A church elder who stole a woman’s £600,000 life savings and told her it was going into an offshore scheme that didn’t exist has been ordered to pay back just £1.
David Vaughan Jones, 83, a founder of the Evangelical Church in Newtown, Powys, conned members of his congregation out of their money by recommending the bogus plan. He reportedly posed as a respected tax consultant to lure fellow members of his congregation into the scam.
A court heard businesswoman Sharon Myler was the ‘largest single loser’, defrauded of £606,000.
Prosecutor James Davis explained how she only realised the scam when he was jailed for other financial frauds.
‘He persuaded clients to invest in offshore accounts which he said would provide a much better return than investing in this country,’ Mr. Davis said.
‘But police uncovered no evidence of him ever investing in offshore accounts. It could only be concluded the funds never existed.’
Mold Crown Court heard Miss Myler handed over six separate amounts of ranging from £30,000 to £160,000 to Jones.
But investigators found no trace of the money – and he was ordered just to pay a nominal £1.
‘A financial investigation found no assets that could be realised to make any contribution towards that figure,’ said Mr Davis.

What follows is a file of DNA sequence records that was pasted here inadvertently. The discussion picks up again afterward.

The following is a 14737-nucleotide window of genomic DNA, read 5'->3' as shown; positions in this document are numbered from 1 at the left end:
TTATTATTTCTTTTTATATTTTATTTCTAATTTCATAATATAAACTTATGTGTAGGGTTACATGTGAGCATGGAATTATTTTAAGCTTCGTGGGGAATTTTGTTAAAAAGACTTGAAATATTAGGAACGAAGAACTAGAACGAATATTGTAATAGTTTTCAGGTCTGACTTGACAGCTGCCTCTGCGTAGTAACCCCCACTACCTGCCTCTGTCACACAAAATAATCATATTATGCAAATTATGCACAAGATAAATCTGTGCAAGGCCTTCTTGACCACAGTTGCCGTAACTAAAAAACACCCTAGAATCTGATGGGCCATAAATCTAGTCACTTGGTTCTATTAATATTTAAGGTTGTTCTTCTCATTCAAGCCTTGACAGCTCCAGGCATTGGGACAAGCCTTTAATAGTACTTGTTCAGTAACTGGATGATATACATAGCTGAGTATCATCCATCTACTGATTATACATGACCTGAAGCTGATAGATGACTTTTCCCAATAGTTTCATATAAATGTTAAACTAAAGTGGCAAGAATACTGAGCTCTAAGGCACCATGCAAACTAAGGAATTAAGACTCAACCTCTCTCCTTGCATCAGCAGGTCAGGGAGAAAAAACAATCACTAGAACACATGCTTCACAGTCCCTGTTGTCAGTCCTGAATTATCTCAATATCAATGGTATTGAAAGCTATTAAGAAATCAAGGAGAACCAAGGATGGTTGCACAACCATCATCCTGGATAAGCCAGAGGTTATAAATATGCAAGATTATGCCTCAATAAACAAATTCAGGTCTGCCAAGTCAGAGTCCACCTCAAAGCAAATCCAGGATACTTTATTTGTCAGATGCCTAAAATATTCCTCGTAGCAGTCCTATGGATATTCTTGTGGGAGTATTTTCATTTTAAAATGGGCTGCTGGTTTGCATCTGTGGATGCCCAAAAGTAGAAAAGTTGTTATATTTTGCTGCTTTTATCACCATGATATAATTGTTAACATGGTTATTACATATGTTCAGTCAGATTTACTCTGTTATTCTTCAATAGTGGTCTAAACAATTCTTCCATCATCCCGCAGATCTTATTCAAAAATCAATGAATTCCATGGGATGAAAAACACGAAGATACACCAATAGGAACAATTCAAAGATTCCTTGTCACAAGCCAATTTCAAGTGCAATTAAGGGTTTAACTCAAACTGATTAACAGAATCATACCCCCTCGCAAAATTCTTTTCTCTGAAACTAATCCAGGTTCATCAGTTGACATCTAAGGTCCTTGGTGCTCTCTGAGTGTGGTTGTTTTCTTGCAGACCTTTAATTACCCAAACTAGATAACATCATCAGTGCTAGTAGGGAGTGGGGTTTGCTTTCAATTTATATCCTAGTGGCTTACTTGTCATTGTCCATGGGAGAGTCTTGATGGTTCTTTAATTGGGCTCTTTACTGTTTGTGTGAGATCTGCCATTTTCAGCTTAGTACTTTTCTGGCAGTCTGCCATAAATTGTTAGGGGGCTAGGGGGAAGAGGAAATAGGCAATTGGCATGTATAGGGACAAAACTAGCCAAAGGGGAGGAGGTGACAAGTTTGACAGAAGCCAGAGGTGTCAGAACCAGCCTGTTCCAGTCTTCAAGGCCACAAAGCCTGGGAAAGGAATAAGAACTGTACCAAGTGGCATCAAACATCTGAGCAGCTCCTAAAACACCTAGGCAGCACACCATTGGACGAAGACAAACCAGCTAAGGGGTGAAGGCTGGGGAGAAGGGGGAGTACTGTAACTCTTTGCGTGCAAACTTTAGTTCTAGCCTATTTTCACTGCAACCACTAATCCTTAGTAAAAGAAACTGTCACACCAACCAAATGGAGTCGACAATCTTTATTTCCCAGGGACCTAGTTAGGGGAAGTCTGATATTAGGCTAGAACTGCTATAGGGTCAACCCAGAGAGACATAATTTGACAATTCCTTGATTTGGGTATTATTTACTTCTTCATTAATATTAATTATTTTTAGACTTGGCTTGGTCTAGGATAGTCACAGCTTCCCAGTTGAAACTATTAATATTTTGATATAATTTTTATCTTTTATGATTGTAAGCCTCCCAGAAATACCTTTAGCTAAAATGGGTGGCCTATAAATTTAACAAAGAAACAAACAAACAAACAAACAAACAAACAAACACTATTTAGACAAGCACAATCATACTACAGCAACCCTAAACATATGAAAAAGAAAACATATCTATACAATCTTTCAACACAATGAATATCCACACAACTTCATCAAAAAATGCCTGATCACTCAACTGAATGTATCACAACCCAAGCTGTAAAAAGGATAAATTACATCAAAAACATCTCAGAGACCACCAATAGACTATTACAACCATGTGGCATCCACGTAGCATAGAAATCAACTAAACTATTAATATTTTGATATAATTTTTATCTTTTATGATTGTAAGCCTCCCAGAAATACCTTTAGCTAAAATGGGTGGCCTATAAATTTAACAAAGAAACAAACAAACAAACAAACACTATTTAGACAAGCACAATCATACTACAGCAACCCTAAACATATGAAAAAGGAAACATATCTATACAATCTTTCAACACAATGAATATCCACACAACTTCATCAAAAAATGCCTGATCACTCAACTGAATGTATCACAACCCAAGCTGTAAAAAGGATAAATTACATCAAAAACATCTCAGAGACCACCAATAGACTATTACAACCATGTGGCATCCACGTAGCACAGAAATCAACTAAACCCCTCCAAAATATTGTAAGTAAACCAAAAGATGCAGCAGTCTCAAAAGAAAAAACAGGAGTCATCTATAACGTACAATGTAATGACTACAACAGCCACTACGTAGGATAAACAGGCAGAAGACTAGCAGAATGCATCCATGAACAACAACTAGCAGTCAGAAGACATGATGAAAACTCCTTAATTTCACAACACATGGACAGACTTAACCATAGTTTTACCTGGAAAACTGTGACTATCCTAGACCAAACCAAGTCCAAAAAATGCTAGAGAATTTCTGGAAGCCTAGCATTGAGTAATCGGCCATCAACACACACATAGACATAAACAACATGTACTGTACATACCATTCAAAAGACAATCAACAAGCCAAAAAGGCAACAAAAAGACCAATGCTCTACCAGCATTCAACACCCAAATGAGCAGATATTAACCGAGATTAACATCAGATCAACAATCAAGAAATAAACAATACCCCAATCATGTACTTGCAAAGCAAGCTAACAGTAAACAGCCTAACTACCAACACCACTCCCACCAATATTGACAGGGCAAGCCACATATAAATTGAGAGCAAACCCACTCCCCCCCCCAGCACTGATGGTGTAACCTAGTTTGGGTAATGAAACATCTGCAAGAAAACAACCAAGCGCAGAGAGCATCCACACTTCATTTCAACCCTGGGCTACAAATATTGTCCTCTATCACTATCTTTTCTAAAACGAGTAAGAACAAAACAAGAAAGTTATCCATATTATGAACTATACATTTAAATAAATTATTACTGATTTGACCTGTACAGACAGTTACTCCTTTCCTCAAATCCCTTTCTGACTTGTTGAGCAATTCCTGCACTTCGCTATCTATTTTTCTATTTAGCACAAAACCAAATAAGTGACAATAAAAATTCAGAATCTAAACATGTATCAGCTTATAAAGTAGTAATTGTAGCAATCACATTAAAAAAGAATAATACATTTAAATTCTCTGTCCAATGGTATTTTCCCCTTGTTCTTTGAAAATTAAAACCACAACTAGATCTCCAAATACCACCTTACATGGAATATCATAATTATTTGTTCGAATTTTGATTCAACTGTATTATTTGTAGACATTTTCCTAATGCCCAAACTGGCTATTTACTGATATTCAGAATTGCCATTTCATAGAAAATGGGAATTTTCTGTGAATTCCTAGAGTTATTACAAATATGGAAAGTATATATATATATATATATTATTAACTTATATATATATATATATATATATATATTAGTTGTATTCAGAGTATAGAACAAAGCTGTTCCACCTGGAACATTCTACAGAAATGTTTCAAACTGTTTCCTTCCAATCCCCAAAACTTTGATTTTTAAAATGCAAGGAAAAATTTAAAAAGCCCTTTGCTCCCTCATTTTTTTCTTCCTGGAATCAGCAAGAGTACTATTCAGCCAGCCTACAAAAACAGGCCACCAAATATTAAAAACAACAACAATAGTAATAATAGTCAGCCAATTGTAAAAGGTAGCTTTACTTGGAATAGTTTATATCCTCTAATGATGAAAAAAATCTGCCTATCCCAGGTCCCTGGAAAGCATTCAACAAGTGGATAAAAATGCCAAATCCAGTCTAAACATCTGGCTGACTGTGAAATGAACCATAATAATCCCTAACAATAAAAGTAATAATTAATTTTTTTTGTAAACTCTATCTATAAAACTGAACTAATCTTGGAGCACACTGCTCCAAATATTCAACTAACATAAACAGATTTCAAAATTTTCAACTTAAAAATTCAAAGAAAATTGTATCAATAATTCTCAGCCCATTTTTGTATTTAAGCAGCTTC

‘The defendant is on a private and state pension. His honour is therefore invited to simply make a nominal order of £1 today. Clearly, should any assets materialise in the future, this is a matter that can and should be revisited.’
In a victim impact statement, Ms Myler said: ‘David Jones stole my life savings, causing huge financial and personal hardship. He breached my trust, lied constantly and stole a lot of money from me. I had to borrow money from my family which was extremely embarrassing.’
But in reality, he had no financial qualifications and was in fact a disgraced former solicitor who was struck off from The Law Society in the early 1990s.
The court heard ‘prominent’ Jones used his influence in the church to persuade members to part with large amounts of cash over a 20-year period.
Judge Niclas Parry told Jones, of Llandrinio, Powys, that the money could not be found.
He said: ‘It should be put on record that there has been an investigation by officers whose profession it is to investigate these matters.
‘Remarkably, bearing in mind how much money was taken, they simply can’t find it. It’s right to state that the investigation will continue and if assets are found then this order would be revisited.
‘There are people still begging me to do something about it, who understandably believe that I’ve let them down.
‘I simply want them to know there are people investigating and have been investigating to see where the remaining money is. These people have suffered such huge losses.’